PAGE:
Suella Braverman claims that the UK’s new asylum plan will “stop people jumping the queue” to live there.
The British public “have had enough,” the home secretary told the BBC, of migrants arriving in small boats.
She was defending new legislation that aims to get rid of all migrants who cross the Channel illegally.
Yvette Cooper, a member of Labour, said that ministers had made the situation “even more chaotic.”
Anyone found to have entered the country illegally will not only be expelled from the United Kingdom within 28 days under the new plans that were announced on Tuesday, but they will also be prevented from returning to the country or applying for British citizenship in the future.
Those who arrive in small boats would either be taken back to their home nation or relocated to another “safe third country,” such as Rwanda.
Watch live: Sunak will be asked about the plan for migrants at PMQs. When asked about the new policy and where the migrants would go, Ms. Braverman said that she expected at least 40,000 people to cross the Channel this year, but that 80,000 people were a possibility.
Ms. Braverman stated that individuals who arrive in the UK by boat “jumped the queue,” despite the fact that their claims are not processed any more quickly than those of other asylum seekers and frequently require more than six months to receive a decision.
She stated that the deal the government made to send migrants from the UK to Rwanda was “uncapped,” and that it could take thousands of people.
She stated, “If we need it, there is considerable capacity for people to be relocated there and live safe and secure lives.”
She stated that the United Kingdom also intended to increase its capacity for detention, but that the new law would prevent people from crossing the border in the first place.
“If you look at other nations, like Australia, once they were able to move people away from the territory of Australia, they actually saw a huge drop in the number of people making the journey,”
However, no one has been sent to Rwanda since the announcement of plans in April to send some UK asylum seekers there, and human rights groups are still suing to stop the plans.
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“The problems even worse, and make it more chaotic,” according to Labour’s Yvette Cooper, “more lives put at risk.”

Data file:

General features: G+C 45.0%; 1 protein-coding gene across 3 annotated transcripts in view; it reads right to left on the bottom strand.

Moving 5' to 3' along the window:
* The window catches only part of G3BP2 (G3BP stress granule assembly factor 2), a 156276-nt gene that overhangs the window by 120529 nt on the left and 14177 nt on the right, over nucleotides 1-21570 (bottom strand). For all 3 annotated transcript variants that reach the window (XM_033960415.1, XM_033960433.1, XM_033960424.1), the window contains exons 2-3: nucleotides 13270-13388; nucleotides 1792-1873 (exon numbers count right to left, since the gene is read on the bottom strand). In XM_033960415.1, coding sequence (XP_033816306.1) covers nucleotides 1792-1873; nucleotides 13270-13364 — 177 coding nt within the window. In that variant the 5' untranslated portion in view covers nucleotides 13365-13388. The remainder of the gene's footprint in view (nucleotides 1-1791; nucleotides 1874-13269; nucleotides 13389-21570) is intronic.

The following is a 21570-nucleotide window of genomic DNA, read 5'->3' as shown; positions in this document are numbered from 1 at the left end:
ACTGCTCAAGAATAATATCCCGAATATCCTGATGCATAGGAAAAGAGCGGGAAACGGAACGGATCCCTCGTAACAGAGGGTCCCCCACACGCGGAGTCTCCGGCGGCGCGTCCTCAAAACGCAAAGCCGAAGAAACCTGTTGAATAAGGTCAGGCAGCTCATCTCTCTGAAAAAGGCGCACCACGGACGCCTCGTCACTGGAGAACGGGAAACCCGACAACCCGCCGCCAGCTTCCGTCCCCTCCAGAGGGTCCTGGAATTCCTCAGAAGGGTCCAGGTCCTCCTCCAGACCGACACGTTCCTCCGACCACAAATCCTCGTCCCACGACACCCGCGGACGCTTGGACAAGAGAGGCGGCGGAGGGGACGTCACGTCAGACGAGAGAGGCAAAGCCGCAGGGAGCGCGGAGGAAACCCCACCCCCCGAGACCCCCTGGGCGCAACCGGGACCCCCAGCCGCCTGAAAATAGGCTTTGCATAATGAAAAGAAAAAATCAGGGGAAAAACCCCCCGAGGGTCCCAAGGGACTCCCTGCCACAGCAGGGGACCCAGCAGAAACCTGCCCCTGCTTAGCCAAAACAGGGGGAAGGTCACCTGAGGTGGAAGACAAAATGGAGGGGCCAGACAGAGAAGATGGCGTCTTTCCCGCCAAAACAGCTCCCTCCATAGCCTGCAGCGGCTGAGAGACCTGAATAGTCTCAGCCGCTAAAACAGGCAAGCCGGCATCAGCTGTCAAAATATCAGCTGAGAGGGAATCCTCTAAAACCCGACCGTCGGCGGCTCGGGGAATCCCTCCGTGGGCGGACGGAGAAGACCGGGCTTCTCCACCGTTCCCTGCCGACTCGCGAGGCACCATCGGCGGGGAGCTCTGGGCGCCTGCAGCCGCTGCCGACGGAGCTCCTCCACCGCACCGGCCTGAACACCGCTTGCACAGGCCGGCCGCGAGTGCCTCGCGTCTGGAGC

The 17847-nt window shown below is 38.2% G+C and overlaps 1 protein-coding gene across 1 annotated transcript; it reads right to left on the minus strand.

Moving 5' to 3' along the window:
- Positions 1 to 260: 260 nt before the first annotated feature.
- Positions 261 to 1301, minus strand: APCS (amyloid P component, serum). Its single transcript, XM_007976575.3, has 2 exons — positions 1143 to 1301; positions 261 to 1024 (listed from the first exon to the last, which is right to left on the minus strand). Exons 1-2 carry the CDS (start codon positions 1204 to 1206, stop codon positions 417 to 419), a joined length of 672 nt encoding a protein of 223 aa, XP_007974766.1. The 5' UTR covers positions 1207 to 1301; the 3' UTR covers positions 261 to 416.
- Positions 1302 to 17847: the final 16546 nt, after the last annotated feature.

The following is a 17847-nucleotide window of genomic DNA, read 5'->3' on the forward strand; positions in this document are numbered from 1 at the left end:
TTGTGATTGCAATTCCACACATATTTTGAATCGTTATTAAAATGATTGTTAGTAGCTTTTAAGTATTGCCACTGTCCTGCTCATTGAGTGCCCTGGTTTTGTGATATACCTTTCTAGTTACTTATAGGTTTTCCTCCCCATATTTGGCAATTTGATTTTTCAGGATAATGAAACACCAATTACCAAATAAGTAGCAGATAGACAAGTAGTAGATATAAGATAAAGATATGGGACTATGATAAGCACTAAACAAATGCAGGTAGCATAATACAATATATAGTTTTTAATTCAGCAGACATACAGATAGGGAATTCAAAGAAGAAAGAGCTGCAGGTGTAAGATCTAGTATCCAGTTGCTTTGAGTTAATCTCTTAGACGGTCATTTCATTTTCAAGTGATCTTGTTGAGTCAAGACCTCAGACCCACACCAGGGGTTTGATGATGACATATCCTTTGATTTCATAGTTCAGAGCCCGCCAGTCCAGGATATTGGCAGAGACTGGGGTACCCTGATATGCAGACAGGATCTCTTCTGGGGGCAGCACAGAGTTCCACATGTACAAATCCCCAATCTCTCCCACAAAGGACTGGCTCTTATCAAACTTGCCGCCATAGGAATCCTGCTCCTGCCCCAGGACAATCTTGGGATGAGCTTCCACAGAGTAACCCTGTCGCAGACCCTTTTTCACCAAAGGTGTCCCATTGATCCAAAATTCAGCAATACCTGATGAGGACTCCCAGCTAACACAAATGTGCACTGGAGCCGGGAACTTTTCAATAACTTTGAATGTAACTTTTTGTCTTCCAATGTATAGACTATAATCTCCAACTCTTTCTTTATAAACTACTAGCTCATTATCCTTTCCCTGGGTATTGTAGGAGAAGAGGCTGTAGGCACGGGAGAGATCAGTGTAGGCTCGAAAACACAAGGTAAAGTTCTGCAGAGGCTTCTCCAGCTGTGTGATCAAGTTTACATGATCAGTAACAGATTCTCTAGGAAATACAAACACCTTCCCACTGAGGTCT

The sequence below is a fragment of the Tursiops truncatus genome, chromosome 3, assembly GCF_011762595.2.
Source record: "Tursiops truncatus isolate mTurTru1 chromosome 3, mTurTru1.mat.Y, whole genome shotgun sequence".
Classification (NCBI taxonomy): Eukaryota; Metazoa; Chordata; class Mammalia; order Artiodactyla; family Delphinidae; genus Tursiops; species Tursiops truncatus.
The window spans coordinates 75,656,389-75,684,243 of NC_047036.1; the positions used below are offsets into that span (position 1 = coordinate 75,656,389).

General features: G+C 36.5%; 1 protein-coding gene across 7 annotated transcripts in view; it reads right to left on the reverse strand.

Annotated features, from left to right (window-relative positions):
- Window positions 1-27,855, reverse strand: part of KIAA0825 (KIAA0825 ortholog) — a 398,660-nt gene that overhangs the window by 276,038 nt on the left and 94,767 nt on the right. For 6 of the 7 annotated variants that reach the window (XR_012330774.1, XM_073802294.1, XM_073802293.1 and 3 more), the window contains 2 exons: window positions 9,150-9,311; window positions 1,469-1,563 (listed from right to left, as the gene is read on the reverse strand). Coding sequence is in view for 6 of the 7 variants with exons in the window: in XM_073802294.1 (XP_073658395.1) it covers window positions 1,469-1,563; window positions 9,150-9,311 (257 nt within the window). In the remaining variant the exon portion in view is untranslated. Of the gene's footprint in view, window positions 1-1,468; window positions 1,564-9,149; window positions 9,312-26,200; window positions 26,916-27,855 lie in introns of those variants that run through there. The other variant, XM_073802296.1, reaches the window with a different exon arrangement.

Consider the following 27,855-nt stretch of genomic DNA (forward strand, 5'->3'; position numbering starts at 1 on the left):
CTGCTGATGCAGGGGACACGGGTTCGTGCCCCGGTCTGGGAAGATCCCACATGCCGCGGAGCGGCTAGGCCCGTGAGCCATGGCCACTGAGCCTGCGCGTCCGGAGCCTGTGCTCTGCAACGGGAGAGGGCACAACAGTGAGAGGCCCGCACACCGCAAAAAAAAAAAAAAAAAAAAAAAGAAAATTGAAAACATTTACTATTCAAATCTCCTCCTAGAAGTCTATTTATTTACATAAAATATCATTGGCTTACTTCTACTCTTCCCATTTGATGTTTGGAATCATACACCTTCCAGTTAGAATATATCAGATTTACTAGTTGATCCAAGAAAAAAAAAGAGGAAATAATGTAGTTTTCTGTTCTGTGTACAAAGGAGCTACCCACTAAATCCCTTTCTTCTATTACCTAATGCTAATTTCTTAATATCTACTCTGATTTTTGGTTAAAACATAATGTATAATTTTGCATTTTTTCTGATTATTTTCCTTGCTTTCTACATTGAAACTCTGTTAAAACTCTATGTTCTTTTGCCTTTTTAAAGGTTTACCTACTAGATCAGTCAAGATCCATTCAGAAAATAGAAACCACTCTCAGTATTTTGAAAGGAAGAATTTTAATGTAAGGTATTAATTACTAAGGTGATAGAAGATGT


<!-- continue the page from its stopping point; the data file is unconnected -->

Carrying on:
She stated to Today that there were no signed return agreements, which would result in tens of thousands of individuals staying in hotels and accommodations for asylum seekers.
Ms. Cooper also said that ministers’ language was “irresponsible.” She argued that they had focused on “rhetoric” and “gimmicks.”
When asked what Labour would do, she stated that they agreed to “stop the boats” but would approach the issue in a different way by establishing a new cross-border police unit to pursue gangs, overhauling the asylum system, and seeking new agreements with Europe to return people.
The actions have been deemed “very concerning” by the refugee agency of the United Nations, and even those who have a compelling claim would be denied entry.
Vicky Tennant, the UNHCR representative in the UK, told BBC Newsnight that the measure would violate international law.
The 1951 Refugee Convention is a multilateral treaty that defines who is a refugee and the responsibilities of signatories to protect them.
In a letter to Conservative lawmakers, Ms. Braverman stated that the legislation is likely to be challenged in court and that there is “more than a 50% chance” that it is incompatible with the European Court of Human Rights (ECHR).
She stated to BBC Breakfast that her measures were “compassionate, proportionate, and legal.”
She stated that ministers believed their plans were within the bounds of legal obligations, despite their desire to test those bounds.
She stated to the Today program, “We are confident that we are complying with the law, domestic and international.” However, we are also testing novel and innovative legal arguments and pushing the envelope.
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